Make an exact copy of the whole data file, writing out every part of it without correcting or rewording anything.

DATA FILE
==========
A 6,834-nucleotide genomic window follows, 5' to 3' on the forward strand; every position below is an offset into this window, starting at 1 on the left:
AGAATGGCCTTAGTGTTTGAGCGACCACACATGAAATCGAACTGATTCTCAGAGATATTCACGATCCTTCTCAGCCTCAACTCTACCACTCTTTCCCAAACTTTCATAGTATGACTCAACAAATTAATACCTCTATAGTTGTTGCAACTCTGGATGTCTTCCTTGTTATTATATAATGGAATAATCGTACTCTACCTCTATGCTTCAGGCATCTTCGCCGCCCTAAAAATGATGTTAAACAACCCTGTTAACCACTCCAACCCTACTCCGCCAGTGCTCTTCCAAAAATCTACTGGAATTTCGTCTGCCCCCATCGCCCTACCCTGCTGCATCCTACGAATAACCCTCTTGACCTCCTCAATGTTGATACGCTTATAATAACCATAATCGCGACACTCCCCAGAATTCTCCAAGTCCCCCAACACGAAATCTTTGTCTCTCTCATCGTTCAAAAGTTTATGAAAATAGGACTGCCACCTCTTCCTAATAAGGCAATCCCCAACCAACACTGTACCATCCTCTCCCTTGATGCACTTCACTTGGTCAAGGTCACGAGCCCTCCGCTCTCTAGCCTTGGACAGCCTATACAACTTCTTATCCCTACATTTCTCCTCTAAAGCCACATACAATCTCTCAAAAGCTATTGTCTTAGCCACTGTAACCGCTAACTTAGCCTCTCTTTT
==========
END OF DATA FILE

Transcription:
A 6,834-nucleotide genomic window follows, 5' to 3' on the forward strand; every position below is an offset into this window, starting at 1 on the left:
AGAATGGCCTTAGTGTTTGAGCGACCACACATGAAATCGAACTGATTCTCAGAGATATTCACGATCCTTCTCAGCCTCAACTCTACCACTCTTTCCCAAACTTTCATAGTATGACTCAACAAATTAATACCTCTATAGTTGTTGCAACTCTGGATGTCTTCCTTGTTATTATATAATGGAATAATCGTACTCTACCTCTATGCTTCAGGCATCTTCGCCGCCCTAAAAATGATGTTAAACAACCCTGTTAACCACTCCAACCCTACTCCGCCAGTGCTCTTCCAAAAATCTACTGGAATTTCGTCTGCCCCCATCGCCCTACCCTGCTGCATCCTACGAATAACCCTCTTGACCTCCTCAATGTTGATACGCTTATAATAACCATAATCGCGACACTCCCCAGAATTCTCCAAGTCCCCCAACACGAAATCTTTGTCTCTCTCATCGTTCAAAAGTTTATGAAAATAGGACTGCCACCTCTTCCTAATAAGGCAATCCCCAACCAACACTGTACCATCCTCTCCCTTGATGCACTTCACTTGGTCAAGGTCACGAGCCCTCCGCTCTCTAGCCTTGGACAGCCTATACAACTTCTTATCCCTACATTTCTCCTCTAAAGCCACATACAATCTCTCAAAAGCTATTGTCTTAGCCACTGTAACCGCTAACTTAGCCTCTCTTTT